Finding different ways to stay mentally engaged during a marathon
September is the usual month for runners to start training for marathons in December and January. The gradual buildup of miles and longer runs takes an average of 12 weeks training for a comfortable, and successful, marathon. The average time for a majority of runners is four hours. Over 50% of entrants in a marathon will run the distance in four hours or more. The next highest percentage of finishers are those that take five hours to complete. I remember talking to a fellow marathoner who had times under 2:30. I couldn’t imagine running that fast for 26.2 miles at an under six-minute pace. I managed just over three hours at a 7:07-minute pace and it was a very tiring experience. He was amazed that a runner could run for four hours or more. He just couldn’t imagine someone running for that length of time. For a runner completing a marathon, it is a matter of perspective to each individual. For some it is the fast time, for others it is the length of time.
I don’t know where I got the thought, but what does a person running a marathon for four hours or more think about during that time? There is that standard phrase in running that states, “Listen to your body.” The body will tell you how you feel and guide you to success, if you know how to listen, and understand, what your body is telling you. When I trained runners to run a marathon I always told them that you need to feel “great” at 13 miles, and 20 miles is the halfway point.
I think there are three different options to concentrate on while running a marathon. The first option is for runners trying to run a PR, or fast time. I used the Meyer System that divided the 26.2 miles into five 5 mile segments with varying times in each segment. I would write my times for each mile on my bib number to make sure I was on pace. When you are focused on 26 different times during the race much of your concentration is on your pace and maintaining that pace for five miles. The concentration on pace occupies much of your time when running.
The second option is to have an outside source to focus on. During one marathon we had a pack of 15 runners, and one runner had 26 jokes or riddles to read at each mile. Some were really good, and others were not quite as good. But, when you have a joke or riddle to listen to it gives the group something new to talk about each mile. The jokes being read each mile had others nearby listening in. I remember one runner coming up and asking, “I had to take a break and missed the joke at mile 15. Can you repeat it for me?” The pace was for a 3:30 marathon time and as the miles increased the number in the pack decreased. We were down to four in the last three miles and we decided that no matter what we would all finish together. The list of jokes was passed on to the lead pack so we did have an advantage when it came to thinking about something.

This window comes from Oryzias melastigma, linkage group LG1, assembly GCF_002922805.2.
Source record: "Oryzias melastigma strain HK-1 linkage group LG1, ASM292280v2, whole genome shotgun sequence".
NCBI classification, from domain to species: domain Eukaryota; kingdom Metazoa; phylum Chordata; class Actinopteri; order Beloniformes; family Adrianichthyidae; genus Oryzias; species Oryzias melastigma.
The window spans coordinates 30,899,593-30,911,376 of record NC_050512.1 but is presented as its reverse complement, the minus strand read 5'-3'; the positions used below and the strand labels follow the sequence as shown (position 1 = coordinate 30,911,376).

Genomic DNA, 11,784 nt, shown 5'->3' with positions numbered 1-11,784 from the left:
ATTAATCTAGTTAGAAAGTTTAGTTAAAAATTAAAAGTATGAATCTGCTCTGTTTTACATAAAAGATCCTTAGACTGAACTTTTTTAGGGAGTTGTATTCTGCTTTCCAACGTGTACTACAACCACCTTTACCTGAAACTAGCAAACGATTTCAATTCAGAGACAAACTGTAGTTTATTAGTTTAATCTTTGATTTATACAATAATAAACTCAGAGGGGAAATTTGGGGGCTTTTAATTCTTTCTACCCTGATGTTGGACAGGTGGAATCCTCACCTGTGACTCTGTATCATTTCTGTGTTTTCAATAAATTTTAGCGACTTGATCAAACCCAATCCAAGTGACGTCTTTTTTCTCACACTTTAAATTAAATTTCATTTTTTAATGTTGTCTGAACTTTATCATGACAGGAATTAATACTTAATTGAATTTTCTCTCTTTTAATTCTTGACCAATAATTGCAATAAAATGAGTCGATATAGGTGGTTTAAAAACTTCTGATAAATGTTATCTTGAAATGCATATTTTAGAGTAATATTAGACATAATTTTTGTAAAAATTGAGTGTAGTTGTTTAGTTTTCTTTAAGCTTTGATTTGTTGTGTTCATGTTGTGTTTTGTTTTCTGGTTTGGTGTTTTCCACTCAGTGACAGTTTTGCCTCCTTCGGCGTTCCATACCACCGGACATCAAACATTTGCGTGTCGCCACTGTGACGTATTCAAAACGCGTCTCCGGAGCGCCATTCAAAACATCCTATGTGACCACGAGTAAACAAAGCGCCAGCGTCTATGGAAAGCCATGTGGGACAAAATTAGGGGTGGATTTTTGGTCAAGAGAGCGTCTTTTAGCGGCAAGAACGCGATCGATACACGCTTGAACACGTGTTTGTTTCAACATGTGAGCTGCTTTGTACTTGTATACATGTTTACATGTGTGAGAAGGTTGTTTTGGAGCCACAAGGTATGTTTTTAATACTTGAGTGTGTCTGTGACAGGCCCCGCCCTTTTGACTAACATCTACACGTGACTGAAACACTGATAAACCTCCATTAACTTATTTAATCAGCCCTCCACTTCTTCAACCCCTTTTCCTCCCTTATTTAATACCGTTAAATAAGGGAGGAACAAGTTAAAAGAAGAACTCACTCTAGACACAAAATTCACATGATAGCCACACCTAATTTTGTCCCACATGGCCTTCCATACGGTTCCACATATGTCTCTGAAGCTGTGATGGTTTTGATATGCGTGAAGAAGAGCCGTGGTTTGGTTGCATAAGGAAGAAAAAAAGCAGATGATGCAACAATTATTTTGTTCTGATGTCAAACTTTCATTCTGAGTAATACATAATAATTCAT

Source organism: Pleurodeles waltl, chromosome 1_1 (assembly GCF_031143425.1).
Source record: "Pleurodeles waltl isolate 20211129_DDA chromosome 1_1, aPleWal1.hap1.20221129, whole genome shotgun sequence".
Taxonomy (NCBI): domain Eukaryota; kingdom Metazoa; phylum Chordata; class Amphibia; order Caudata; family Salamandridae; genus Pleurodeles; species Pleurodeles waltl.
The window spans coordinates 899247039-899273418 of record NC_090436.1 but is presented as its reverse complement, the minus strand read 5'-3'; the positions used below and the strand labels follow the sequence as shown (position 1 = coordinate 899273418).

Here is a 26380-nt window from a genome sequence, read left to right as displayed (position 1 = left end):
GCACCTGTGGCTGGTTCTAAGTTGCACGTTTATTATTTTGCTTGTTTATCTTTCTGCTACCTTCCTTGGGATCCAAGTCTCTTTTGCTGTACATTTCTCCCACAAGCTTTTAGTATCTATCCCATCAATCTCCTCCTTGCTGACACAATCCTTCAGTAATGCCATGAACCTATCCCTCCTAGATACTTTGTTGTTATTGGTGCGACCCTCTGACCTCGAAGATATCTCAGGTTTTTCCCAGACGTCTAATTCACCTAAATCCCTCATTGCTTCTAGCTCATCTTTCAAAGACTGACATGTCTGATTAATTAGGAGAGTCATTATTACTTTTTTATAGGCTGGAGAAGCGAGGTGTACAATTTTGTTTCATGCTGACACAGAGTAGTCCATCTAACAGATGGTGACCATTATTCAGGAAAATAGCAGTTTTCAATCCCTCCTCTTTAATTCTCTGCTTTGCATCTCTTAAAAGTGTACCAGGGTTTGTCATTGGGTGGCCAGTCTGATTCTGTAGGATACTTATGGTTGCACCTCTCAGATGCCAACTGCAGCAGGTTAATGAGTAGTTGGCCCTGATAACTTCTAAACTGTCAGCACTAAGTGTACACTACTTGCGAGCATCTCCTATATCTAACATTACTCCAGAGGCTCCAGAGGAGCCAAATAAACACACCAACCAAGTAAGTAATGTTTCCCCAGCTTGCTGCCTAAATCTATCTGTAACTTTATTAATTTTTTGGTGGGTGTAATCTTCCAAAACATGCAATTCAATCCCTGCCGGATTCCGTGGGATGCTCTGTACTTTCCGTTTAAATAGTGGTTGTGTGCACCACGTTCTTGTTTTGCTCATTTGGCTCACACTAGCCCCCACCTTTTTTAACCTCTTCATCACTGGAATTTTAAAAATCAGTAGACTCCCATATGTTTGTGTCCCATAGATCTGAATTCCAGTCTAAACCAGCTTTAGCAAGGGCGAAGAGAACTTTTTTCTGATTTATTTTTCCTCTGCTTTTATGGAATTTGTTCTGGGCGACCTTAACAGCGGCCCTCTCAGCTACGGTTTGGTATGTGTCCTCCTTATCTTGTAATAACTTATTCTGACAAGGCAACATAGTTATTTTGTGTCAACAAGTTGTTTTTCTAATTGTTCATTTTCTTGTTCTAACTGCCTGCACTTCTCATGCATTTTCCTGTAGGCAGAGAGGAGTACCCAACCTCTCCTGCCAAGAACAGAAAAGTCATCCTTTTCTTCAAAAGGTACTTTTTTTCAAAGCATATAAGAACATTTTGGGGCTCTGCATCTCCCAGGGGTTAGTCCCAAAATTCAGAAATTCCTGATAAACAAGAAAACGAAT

The third option is to run with friends. The main focus is to finish the marathon. The time to run the marathon is not as important as finishing it together. When you are exerting effort for up to four hours it helps to have something to think about other than listening to your body. Topics are the same as if you were talking over a cup of coffee, or eating lunch at a restaurant. Making friends with other runners running near you is a good alternative. During my Boston Marathon, I noticed Dr. George Sheehan running next to me. Dr. Sheehan was a famous author on running and also a medical doctor. I greeted him and said I enjoyed his book. He was polite and responded to my question but I am sure he wanted to focus on his running so the visit was very brief. In one marathon our group noticed that one runner had his wife drive up at various points and give him a candy bar. We jokingly asked her if she was handing them out. About mile 23 we were hurting a bit when she pulled up alongside of us and said she had one Snickers bar left. We divided it into four pieces to share. When your mouth is very dry, and you bite into a chocolate Snickers bar, the cheeks and lips pucker up and the tongue feel like it will stick to the roof of your mouth. The next water station saw us grabbing more than one cup of water.
Have a good run in a marathon. Have enough to think about for the four or more hours besides trying to listen to your body. You can talk to your body, just don’t expect a return conversation.